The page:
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You should also make sure that the program you choose offers externships or internships so that you can get some real-world experience before you start working. And finally, see if the school has job placement assistance so that you can find a job when you’re done with your training.

Step Two: Complete a Pharmacy Technician Program

After you have completed a high school program or GED, the next step to become a pharmacy technician is to complete a pharmacy technician program. These programs are typically offered at community colleges, technical colleges, and through private career schools. Online programs are also available but may not be available in every state.

Pharmacy technician programs generally last one year or less and include both classroom and laboratory instruction. During your training, you will learn about medical terminology, anatomy and physiology, drug classifications, and calculations. You will also get hands-on experience counting pills, measuring medications, and preparing prescriptions. Most programs will also include an externship component so that you can get real-world experience working in a pharmacy before you graduate.

Step Three: Become Certified

While certification is not required in all states, it is highly recommended. Certification shows employers that you are committed to your chosen profession and have the skills necessary to perform the job. There are several organizations that offer certification exams, including the Pharmacy Technician Certification Board (PTCB) and the National Healthcare Association (NHA). The PTCB offers the Certified Pharmacy Technician (CPhT) exam, while the NHA offers the Certified Medical Assistant (AAMA) exam.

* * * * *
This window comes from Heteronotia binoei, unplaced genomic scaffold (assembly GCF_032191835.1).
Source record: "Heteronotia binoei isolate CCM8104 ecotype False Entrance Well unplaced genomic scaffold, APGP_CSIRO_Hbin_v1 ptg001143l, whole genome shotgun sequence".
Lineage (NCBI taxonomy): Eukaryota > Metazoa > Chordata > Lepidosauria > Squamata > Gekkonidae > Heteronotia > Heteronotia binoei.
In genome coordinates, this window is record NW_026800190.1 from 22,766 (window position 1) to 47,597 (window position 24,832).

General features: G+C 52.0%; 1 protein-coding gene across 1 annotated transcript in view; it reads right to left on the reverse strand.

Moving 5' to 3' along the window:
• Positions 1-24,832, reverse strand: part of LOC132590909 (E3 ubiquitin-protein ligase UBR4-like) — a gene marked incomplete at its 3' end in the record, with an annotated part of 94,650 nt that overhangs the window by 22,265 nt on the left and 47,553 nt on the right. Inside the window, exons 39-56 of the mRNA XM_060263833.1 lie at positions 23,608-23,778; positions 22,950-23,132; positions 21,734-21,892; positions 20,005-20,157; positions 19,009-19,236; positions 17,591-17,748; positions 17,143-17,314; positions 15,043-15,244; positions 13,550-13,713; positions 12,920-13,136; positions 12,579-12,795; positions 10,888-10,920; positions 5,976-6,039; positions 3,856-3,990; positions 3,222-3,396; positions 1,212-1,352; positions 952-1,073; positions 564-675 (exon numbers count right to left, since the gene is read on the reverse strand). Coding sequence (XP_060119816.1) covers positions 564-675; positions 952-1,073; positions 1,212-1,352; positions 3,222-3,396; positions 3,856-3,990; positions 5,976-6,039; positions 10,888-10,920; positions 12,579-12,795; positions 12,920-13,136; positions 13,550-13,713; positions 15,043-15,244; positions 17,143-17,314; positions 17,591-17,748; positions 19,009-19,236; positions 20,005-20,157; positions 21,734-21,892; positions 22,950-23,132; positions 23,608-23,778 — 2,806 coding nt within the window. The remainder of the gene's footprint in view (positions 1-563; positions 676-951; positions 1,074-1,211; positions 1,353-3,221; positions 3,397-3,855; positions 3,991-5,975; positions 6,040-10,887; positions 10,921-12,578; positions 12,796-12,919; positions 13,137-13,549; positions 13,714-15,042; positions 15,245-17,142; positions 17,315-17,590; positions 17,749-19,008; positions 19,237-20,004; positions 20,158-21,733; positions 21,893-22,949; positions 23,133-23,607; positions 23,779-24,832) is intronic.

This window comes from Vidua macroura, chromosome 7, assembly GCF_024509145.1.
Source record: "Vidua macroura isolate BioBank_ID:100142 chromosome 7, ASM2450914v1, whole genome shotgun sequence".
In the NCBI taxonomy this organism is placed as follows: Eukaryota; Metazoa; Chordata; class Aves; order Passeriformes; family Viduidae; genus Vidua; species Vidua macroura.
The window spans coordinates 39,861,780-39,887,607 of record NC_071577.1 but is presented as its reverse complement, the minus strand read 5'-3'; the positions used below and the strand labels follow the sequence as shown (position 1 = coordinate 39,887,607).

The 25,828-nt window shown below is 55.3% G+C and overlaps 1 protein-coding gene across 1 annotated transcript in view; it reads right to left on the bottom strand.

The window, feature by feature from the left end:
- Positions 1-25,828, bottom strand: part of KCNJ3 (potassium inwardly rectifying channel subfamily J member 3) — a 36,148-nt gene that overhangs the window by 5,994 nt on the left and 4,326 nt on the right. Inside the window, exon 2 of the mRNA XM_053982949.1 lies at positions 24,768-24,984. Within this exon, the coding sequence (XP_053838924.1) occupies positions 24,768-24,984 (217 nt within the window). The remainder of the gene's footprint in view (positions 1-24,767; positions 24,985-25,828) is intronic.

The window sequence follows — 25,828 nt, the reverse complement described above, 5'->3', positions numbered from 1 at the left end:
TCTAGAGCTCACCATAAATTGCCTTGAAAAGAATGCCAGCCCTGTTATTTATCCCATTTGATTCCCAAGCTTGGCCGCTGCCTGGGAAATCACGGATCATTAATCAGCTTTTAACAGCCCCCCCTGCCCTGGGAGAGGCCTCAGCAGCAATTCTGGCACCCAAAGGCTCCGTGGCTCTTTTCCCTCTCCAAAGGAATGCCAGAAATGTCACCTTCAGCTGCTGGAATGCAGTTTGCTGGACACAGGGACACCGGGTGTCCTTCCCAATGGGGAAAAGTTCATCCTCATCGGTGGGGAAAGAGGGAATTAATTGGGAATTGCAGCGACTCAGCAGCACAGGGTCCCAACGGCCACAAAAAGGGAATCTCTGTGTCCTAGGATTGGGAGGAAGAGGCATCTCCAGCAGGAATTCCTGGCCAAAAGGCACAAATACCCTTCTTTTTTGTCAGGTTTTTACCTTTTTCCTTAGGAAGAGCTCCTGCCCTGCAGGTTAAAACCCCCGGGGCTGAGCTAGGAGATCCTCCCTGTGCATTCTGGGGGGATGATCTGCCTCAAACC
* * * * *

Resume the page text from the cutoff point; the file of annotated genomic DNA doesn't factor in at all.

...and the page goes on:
Most pharmacy technician programs will prepare you to take one of these exams, and many employers will require certification as a condition of employment. Once you have passed the exam, you will need to maintain your certification by completing continuing education credits on a regular basis.

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Step Four: Find a Job

Now that you’ve completed your training and certification, it’s time to find a job. Start by searching online job boards or contacting local pharmacies directly. You may also want to reach out to hospitals, clinics, or other healthcare facilities in your area.

Once you’ve found a few potential positions, it’s time to start applying. Make sure to include your certification information and any other relevant experience on your resume. You should also take the time to tailor your cover letter to each particular job listing.

After you’ve submitted your application, the waiting game begins. Depending on the size of the organization and the number of applicants, it can take weeks or even months to hear back about a potential job opening.

If you haven’t heard anything after a reasonable amount of time, don’t be afraid to follow up with the employer directly. A simple phone call or email can show that you’re still interested in the position and help move your application to the top of the pile.

Step Five: Maintain Certification

Maintaining pharmacy technician certification is not typically required by state law, but some employers prefer or require it. Most certifying organizations require recertification every two years. Many offer different ways to meet the requirements, such as completing continuing education courses, volunteering at a pharmacy or completing work-related training.